Thursday, July 10, 2008

All on Tape

The Standing Room (here) smartly combines a meme with a nice report on the publication party for the book The San Francisco Tape Music Center: 1960s Counterculture and the Avant-Garde, edited by David W. Bernstein. (There are links to additional photos of the event to which a number of Tape Music Center founders participated. Once young radicals, now senior radicals, these folks -- in the generation of my own teachers -- seem to be doing so well, and seem to be having so much fun, that I'm definitely starting to look forward to my own codger-years).

La Monte Young, another radical musician with Bay Area roots, likes to say that "if you can remember the '60s, you weren't really there." While some memories are definitely fading, the bits and pieces that do emerge are fascinating, and much of the music -- on tape, after all -- has survived, and both memories and the audible evidence continue to challenge and inspire. The Tape Music Center -- like its near-contemporary, the Cooperative Studio for Electronic Music in Ann Arbor and, to some extent, the earlier Project for Magnetic Tape in New York -- was a cooperative effort among experimental musicians and artists in other media, and both an aesthetic and practical alternative to existing professional institutions. The Tape Music Center (which eventually morphed into the Center for Contemporary Music at Mills College -- which, with a benevolent academic host, remains a leading experimental studio) was one of the central axis points for the radical music tradition in the west, and both the music made their and the working aesthetic continues to influence and -- in the best sense of the word -- agitate. (In addition to Mills, the studios at UCLA and UCSD have direct roots in San Francisco, albeit roots from which they have traveled rather far and ignore, perhaps, at their aesthetic peril!) In my small library of electronic music wonders, two pieces from the Tape Music Center, Ramon Sender's Desert Ambulance and Pauline Olivero's Bye Bye Butterfly are keepers, works that reward listening again'n'again.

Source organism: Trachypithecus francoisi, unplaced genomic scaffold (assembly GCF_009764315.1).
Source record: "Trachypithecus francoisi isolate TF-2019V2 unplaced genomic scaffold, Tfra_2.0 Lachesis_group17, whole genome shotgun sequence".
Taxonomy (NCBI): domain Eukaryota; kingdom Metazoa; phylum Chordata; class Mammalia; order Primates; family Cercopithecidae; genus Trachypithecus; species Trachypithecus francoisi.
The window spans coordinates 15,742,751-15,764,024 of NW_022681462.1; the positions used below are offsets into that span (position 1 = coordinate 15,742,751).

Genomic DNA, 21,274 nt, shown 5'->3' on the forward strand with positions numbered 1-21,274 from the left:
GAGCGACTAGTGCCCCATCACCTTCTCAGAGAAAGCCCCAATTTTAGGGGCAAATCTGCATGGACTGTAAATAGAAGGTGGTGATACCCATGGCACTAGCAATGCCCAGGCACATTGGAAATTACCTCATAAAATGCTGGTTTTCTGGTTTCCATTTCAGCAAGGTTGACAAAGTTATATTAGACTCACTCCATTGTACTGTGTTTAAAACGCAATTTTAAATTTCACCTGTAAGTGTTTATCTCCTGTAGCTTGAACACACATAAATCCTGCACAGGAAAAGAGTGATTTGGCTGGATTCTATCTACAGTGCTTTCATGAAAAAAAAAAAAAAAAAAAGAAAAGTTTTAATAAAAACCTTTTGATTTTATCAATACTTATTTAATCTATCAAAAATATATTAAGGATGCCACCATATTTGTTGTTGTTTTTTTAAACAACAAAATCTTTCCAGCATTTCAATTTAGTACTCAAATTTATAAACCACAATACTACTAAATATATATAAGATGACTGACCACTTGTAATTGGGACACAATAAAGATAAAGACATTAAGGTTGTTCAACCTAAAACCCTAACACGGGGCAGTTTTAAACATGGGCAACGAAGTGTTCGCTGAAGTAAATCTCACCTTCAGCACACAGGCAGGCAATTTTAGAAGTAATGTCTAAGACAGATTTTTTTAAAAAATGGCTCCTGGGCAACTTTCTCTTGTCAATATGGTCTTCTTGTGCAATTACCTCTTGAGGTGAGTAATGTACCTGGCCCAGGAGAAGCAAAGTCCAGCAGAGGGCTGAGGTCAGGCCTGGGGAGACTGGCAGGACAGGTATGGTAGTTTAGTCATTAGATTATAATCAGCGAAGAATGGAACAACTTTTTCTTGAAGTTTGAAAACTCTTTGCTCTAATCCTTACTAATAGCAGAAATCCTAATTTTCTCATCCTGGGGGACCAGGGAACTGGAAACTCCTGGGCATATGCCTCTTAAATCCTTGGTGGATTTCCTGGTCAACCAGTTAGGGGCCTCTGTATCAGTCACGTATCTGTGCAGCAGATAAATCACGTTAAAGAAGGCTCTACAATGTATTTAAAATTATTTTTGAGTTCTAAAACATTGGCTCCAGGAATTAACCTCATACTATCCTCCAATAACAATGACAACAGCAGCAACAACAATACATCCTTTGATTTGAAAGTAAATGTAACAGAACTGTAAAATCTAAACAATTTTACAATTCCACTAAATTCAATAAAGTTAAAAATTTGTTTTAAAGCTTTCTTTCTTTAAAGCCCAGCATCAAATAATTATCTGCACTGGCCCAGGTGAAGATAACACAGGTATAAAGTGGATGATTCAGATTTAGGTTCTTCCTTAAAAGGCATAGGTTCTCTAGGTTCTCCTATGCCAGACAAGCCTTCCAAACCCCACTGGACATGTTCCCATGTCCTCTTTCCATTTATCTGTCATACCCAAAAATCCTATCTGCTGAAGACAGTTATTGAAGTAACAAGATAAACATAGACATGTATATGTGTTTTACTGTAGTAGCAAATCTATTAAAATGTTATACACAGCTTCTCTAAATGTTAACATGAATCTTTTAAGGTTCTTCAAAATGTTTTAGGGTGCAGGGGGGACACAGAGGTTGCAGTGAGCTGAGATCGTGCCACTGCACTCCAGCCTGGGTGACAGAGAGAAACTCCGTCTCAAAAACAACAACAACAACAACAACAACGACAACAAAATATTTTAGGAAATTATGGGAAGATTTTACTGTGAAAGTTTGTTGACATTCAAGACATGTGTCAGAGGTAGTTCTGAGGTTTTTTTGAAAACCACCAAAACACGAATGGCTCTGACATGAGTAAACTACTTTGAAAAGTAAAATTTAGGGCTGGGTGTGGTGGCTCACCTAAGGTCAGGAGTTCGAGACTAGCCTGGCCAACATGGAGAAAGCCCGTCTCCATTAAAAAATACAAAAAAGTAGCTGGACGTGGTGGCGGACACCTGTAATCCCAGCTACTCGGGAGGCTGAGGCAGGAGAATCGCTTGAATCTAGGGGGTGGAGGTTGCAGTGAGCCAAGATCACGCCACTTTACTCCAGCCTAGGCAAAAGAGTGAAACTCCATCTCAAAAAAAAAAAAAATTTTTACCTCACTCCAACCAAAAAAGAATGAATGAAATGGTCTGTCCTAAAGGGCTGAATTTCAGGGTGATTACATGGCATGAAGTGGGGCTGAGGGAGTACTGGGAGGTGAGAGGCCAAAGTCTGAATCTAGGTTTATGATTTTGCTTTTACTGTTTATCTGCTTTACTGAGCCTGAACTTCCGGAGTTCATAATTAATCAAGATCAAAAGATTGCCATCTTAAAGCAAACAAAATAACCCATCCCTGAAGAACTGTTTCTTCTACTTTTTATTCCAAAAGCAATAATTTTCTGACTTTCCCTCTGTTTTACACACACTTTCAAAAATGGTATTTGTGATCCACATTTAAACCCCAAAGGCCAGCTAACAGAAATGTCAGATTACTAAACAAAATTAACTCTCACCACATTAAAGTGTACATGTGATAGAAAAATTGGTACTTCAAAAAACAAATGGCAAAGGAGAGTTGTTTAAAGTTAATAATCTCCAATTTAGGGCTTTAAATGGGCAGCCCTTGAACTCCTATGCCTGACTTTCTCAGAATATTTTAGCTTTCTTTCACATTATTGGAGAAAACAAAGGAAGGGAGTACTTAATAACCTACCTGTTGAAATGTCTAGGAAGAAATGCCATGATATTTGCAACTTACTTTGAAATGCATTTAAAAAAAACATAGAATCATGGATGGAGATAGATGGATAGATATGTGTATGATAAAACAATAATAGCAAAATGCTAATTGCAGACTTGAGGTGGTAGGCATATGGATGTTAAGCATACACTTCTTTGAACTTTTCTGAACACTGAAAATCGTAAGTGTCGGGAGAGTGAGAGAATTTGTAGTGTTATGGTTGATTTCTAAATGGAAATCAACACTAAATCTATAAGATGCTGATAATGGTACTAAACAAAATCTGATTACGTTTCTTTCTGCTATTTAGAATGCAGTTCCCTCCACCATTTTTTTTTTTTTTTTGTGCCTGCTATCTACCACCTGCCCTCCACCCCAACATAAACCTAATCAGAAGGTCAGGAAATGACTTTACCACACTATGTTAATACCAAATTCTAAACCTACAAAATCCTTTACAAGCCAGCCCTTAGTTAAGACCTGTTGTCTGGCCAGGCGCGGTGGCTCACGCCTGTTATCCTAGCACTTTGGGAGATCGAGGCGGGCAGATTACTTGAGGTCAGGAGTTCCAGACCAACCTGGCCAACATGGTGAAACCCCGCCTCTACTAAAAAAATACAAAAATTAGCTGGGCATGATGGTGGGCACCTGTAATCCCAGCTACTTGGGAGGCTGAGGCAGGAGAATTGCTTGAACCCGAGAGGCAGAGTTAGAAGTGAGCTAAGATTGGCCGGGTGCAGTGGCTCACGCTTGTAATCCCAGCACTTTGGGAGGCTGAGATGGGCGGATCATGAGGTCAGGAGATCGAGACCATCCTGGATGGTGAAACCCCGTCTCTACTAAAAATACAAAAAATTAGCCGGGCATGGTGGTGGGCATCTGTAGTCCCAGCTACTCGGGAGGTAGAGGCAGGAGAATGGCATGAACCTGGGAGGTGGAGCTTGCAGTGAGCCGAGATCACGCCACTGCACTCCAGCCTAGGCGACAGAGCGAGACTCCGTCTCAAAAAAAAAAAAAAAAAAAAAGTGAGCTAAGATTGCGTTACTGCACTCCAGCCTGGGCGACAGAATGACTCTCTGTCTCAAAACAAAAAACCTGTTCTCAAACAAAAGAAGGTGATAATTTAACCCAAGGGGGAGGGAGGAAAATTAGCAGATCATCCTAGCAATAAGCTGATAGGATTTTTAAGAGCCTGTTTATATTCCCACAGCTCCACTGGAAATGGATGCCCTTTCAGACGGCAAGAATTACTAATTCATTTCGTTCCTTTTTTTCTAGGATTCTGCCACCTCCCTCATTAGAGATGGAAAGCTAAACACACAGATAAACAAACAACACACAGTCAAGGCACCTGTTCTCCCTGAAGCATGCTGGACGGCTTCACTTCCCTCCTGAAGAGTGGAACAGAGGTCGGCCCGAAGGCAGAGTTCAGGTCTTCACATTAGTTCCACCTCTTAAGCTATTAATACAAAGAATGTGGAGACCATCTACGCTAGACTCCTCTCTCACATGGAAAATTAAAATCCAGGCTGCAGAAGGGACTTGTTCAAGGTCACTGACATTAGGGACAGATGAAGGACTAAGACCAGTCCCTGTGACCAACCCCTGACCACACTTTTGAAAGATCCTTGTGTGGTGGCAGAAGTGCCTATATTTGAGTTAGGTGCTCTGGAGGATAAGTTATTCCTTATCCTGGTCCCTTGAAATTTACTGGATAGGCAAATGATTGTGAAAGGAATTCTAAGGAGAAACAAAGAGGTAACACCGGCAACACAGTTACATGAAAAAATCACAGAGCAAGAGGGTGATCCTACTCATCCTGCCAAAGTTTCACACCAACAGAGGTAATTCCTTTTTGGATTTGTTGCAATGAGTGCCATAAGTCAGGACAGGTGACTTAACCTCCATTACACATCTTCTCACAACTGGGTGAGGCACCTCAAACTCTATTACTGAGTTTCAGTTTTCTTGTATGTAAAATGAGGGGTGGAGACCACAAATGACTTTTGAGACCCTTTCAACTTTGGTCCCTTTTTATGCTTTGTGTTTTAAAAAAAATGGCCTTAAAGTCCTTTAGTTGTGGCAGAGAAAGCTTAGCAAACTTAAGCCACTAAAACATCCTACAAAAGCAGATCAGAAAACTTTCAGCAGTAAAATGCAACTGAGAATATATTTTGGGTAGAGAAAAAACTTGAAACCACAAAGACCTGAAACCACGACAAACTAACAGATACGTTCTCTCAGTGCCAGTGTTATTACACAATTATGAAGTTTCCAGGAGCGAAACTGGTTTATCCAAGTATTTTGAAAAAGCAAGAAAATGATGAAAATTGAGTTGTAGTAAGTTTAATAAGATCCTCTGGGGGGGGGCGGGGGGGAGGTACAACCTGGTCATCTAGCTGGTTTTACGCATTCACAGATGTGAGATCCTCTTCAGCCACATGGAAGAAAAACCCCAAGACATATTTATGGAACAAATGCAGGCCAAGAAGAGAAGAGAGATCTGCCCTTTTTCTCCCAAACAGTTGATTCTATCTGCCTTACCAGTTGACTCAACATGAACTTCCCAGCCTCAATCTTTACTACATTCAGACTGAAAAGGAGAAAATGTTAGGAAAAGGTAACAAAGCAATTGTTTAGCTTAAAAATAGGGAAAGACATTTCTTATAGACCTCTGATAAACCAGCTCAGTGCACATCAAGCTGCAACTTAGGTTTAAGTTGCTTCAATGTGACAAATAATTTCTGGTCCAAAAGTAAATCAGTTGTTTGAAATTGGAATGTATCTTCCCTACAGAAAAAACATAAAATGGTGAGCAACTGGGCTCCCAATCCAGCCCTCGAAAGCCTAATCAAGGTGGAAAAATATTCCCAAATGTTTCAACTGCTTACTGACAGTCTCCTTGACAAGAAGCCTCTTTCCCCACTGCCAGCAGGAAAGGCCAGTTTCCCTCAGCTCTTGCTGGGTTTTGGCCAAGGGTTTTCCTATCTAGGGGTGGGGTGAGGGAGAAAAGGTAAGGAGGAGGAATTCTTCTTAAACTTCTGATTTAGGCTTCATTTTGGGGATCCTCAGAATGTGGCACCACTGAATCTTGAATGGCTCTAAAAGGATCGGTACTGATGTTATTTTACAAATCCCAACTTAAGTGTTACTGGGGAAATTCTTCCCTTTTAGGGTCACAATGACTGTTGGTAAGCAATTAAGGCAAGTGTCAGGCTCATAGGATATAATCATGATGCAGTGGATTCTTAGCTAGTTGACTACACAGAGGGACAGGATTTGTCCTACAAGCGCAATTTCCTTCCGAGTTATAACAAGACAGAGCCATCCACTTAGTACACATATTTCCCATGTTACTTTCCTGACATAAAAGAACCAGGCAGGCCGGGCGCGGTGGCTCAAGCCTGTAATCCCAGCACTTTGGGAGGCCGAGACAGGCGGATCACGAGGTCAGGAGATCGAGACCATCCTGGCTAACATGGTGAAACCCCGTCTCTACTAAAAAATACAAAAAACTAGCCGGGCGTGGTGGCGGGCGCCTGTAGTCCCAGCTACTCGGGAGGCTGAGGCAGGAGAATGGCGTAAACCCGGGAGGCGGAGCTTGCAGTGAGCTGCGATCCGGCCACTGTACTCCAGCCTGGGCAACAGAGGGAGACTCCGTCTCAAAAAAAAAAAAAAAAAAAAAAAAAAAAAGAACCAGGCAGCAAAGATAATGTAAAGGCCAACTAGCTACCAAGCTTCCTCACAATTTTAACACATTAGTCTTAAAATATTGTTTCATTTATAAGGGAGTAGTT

Read more about the Radical Music here.

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